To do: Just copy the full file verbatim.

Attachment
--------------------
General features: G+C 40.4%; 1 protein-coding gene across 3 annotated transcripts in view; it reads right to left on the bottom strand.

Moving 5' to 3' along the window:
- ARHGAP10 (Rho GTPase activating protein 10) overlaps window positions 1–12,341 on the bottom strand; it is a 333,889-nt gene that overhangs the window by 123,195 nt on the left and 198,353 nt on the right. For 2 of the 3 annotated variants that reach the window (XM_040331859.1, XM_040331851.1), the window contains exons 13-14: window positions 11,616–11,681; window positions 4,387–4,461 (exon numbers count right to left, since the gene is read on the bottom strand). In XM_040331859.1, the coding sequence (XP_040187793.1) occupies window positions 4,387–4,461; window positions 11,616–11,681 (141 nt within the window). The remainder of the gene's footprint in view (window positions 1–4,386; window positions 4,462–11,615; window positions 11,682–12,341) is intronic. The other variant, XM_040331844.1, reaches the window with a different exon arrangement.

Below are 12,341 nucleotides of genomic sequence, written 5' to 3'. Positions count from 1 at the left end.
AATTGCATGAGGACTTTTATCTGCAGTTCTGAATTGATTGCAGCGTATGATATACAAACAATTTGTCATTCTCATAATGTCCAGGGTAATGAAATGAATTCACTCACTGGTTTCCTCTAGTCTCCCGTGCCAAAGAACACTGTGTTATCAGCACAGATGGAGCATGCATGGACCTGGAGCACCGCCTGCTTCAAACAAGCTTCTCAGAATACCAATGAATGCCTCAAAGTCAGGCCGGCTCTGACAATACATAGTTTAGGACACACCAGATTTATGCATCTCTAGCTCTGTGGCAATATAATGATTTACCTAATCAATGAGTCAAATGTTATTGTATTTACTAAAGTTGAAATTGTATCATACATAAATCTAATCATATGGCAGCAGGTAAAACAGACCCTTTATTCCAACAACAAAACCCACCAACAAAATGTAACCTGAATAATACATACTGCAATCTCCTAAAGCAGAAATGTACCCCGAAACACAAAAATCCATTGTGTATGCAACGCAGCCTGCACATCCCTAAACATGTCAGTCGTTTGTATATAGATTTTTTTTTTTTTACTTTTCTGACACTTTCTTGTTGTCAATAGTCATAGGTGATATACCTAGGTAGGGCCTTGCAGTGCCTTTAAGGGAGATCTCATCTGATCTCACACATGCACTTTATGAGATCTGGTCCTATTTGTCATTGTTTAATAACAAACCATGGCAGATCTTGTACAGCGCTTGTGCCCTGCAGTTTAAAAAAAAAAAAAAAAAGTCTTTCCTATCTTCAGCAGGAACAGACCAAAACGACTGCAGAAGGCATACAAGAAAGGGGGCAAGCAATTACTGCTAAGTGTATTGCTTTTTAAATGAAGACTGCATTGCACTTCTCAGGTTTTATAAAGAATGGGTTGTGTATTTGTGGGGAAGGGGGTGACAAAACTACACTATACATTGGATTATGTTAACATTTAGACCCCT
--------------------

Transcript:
General features: G+C 40.4%; 1 protein-coding gene across 3 annotated transcripts in view; it reads right to left on the bottom strand.

Moving 5' to 3' along the window:
- ARHGAP10 (Rho GTPase activating protein 10) overlaps window positions 1–12,341 on the bottom strand; it is a 333,889-nt gene that overhangs the window by 123,195 nt on the left and 198,353 nt on the right. For 2 of the 3 annotated variants that reach the window (XM_040331859.1, XM_040331851.1), the window contains exons 13-14: window positions 11,616–11,681; window positions 4,387–4,461 (exon numbers count right to left, since the gene is read on the bottom strand). In XM_040331859.1, the coding sequence (XP_040187793.1) occupies window positions 4,387–4,461; window positions 11,616–11,681 (141 nt within the window). The remainder of the gene's footprint in view (window positions 1–4,386; window positions 4,462–11,615; window positions 11,682–12,341) is intronic. The other variant, XM_040331844.1, reaches the window with a different exon arrangement.

Below are 12,341 nucleotides of genomic sequence, written 5' to 3'. Positions count from 1 at the left end.
AATTGCATGAGGACTTTTATCTGCAGTTCTGAATTGATTGCAGCGTATGATATACAAACAATTTGTCATTCTCATAATGTCCAGGGTAATGAAATGAATTCACTCACTGGTTTCCTCTAGTCTCCCGTGCCAAAGAACACTGTGTTATCAGCACAGATGGAGCATGCATGGACCTGGAGCACCGCCTGCTTCAAACAAGCTTCTCAGAATACCAATGAATGCCTCAAAGTCAGGCCGGCTCTGACAATACATAGTTTAGGACACACCAGATTTATGCATCTCTAGCTCTGTGGCAATATAATGATTTACCTAATCAATGAGTCAAATGTTATTGTATTTACTAAAGTTGAAATTGTATCATACATAAATCTAATCATATGGCAGCAGGTAAAACAGACCCTTTATTCCAACAACAAAACCCACCAACAAAATGTAACCTGAATAATACATACTGCAATCTCCTAAAGCAGAAATGTACCCCGAAACACAAAAATCCATTGTGTATGCAACGCAGCCTGCACATCCCTAAACATGTCAGTCGTTTGTATATAGATTTTTTTTTTTTTACTTTTCTGACACTTTCTTGTTGTCAATAGTCATAGGTGATATACCTAGGTAGGGCCTTGCAGTGCCTTTAAGGGAGATCTCATCTGATCTCACACATGCACTTTATGAGATCTGGTCCTATTTGTCATTGTTTAATAACAAACCATGGCAGATCTTGTACAGCGCTTGTGCCCTGCAGTTTAAAAAAAAAAAAAAAAAGTCTTTCCTATCTTCAGCAGGAACAGACCAAAACGACTGCAGAAGGCATACAAGAAAGGGGGCAAGCAATTACTGCTAAGTGTATTGCTTTTTAAATGAAGACTGCATTGCACTTCTCAGGTTTTATAAAGAATGGGTTGTGTATTTGTGGGGAAGGGGGTGACAAAACTACACTATACATTGGATTATGTTAACATTTAGACCCCT